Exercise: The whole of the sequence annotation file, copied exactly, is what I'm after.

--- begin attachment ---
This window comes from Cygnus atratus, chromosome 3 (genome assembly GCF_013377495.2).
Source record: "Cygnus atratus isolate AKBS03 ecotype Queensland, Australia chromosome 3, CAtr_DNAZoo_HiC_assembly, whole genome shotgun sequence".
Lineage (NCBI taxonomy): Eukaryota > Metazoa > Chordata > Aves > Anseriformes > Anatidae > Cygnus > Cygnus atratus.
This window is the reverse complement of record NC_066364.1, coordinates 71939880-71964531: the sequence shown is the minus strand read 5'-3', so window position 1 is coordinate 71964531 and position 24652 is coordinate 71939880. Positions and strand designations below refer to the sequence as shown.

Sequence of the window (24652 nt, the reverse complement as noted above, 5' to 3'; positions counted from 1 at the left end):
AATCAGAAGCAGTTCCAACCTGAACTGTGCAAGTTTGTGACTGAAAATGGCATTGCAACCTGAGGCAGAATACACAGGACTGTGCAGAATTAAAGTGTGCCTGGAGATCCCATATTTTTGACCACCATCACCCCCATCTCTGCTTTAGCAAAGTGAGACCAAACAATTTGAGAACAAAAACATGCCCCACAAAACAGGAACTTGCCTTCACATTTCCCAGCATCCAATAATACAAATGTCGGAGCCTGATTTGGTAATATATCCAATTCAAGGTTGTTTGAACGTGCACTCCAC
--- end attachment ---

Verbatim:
This window comes from Cygnus atratus, chromosome 3 (genome assembly GCF_013377495.2).
Source record: "Cygnus atratus isolate AKBS03 ecotype Queensland, Australia chromosome 3, CAtr_DNAZoo_HiC_assembly, whole genome shotgun sequence".
Lineage (NCBI taxonomy): Eukaryota > Metazoa > Chordata > Aves > Anseriformes > Anatidae > Cygnus > Cygnus atratus.
This window is the reverse complement of record NC_066364.1, coordinates 71939880-71964531: the sequence shown is the minus strand read 5'-3', so window position 1 is coordinate 71964531 and position 24652 is coordinate 71939880. Positions and strand designations below refer to the sequence as shown.

Sequence of the window (24652 nt, the reverse complement as noted above, 5' to 3'; positions counted from 1 at the left end):
AATCAGAAGCAGTTCCAACCTGAACTGTGCAAGTTTGTGACTGAAAATGGCATTGCAACCTGAGGCAGAATACACAGGACTGTGCAGAATTAAAGTGTGCCTGGAGATCCCATATTTTTGACCACCATCACCCCCATCTCTGCTTTAGCAAAGTGAGACCAAACAATTTGAGAACAAAAACATGCCCCACAAAACAGGAACTTGCCTTCACATTTCCCAGCATCCAATAATACAAATGTCGGAGCCTGATTTGGTAATATATCCAATTCAAGGTTGTTTGAACGTGCACTCCAC